And even though my arms hurt like hell, that freedom was well worth the pain.

There are so many lessons learned when you do things that are uncomfortable. When you walk to the edge and know you’re ok to keep going. And perhaps one of the things I appreciate the most about Kundalini is that it asks the question: How do I respond when things in my life hurt?

For me, every day is different. Sometimes I hold my arms up the whole time, and sometimes I collapse in a sobbing heap. Sometimes the answer is to rest and be kind to myself, and sometimes the answer is to commit and keep going.

But no matter what I choose, I have a sense of satisfaction knowing that for those 62 minutes, I did something I thought was impossible.

And that makes me know that all the other things I think are impossible, just aren’t that way.

Thank you for reading this far. It is my goal to share stories that show real life. The down in the dirt moments. The victorious moments. The moments where you were so embarrassed you thought you wouldn’t survive. Or so sad you thought you’d never recover. But then you do, and you live to tell the world about it. That’s what this is all about. We’re not alone.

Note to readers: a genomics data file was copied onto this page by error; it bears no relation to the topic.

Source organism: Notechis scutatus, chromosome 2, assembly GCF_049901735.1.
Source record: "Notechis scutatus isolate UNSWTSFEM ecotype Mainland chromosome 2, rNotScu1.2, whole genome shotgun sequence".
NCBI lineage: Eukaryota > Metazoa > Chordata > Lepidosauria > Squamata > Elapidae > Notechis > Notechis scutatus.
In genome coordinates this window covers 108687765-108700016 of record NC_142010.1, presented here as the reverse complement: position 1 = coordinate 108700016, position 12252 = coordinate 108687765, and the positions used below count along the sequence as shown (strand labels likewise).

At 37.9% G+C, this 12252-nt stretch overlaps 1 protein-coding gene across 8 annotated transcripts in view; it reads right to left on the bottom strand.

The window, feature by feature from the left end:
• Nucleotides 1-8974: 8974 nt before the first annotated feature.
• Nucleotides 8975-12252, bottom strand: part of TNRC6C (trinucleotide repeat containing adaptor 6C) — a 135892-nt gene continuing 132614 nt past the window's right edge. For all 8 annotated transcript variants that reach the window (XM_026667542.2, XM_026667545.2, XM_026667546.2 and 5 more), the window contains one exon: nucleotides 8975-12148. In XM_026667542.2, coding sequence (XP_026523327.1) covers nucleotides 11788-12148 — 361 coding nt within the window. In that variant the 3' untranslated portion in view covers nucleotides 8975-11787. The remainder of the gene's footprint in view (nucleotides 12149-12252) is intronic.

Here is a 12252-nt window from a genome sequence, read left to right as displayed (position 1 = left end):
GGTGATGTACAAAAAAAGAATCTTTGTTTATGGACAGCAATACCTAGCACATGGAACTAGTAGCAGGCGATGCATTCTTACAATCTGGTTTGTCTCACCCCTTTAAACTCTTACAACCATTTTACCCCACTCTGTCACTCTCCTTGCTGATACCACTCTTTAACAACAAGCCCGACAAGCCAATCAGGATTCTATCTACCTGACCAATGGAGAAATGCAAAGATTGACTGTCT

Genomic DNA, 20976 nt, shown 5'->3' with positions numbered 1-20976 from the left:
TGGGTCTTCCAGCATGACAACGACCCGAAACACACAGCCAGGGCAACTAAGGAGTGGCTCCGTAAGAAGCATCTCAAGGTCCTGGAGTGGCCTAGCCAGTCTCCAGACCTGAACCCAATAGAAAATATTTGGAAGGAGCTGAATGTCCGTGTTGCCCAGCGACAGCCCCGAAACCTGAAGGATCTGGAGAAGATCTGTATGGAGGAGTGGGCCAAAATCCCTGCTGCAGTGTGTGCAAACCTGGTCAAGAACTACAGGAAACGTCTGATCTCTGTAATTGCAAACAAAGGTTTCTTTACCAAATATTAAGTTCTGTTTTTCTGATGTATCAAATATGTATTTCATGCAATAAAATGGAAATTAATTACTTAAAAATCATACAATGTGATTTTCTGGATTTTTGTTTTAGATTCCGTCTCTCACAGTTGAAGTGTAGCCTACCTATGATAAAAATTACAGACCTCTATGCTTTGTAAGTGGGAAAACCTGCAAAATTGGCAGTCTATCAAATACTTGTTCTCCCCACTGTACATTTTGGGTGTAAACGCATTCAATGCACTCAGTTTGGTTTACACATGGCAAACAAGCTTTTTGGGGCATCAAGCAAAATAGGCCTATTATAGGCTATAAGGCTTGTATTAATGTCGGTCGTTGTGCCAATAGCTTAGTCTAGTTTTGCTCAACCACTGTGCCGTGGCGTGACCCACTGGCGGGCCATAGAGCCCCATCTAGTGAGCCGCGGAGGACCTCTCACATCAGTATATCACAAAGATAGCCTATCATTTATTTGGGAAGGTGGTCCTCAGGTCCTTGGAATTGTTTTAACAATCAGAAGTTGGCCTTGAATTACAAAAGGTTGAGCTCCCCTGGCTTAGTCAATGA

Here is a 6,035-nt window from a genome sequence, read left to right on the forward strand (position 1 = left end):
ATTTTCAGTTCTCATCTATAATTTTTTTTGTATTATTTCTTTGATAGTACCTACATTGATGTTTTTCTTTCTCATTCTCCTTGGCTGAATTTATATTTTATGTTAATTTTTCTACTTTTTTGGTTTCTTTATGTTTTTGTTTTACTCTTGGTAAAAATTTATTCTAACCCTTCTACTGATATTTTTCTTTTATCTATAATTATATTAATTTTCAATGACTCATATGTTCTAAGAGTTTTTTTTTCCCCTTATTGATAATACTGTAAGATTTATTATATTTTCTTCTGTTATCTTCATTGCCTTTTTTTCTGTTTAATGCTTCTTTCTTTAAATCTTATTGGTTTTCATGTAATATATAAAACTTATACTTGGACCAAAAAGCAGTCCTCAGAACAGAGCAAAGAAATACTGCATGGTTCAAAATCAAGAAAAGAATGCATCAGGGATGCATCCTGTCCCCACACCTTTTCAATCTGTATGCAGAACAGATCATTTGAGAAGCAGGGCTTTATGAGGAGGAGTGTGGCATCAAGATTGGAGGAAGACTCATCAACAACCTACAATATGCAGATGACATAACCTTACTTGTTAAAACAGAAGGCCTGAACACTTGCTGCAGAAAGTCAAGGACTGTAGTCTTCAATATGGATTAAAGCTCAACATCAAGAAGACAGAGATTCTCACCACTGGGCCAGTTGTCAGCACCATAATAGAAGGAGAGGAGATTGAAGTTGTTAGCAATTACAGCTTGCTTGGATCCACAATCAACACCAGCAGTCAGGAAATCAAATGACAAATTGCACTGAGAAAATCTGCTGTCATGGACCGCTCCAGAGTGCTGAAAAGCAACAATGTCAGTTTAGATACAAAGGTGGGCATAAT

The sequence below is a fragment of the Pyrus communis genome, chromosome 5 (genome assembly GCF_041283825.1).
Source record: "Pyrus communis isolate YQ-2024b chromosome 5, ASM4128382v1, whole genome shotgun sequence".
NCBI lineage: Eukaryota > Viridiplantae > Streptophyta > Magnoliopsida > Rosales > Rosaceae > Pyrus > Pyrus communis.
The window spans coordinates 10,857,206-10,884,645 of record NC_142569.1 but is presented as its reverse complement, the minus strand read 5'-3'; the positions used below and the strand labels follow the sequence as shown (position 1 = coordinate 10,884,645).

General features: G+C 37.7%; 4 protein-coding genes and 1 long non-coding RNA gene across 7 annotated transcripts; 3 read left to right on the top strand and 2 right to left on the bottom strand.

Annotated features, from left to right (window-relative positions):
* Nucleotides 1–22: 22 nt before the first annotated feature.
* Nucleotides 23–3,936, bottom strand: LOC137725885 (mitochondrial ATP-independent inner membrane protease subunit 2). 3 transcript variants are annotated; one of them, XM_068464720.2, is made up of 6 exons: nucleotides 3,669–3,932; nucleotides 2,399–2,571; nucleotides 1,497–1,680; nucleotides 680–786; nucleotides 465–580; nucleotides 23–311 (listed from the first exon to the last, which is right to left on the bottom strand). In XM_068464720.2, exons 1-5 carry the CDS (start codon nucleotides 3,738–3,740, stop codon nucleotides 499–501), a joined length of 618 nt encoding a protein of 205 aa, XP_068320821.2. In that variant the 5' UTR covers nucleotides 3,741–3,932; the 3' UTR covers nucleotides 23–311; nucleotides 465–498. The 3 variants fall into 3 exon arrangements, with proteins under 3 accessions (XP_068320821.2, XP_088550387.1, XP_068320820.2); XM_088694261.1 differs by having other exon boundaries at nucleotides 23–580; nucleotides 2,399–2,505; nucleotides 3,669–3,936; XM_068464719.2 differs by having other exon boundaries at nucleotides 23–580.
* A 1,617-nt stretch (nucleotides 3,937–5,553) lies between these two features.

So now, what about you? Have you ever gotten through something you thought for sure you couldn’t get through? Did you come out on the other side better, happier, clearer? If so I want to hear about it in the comments below.

What did you get through and how did you do it?

And as always, if you like this article, please share it with your friends and if you aren’t already on the mailing list, make sure to pop your name and email in the box below.

P.s. Here’s a pic from the day after Sat Kriya. Back at it at Kundalini class.

sally kundalini whites -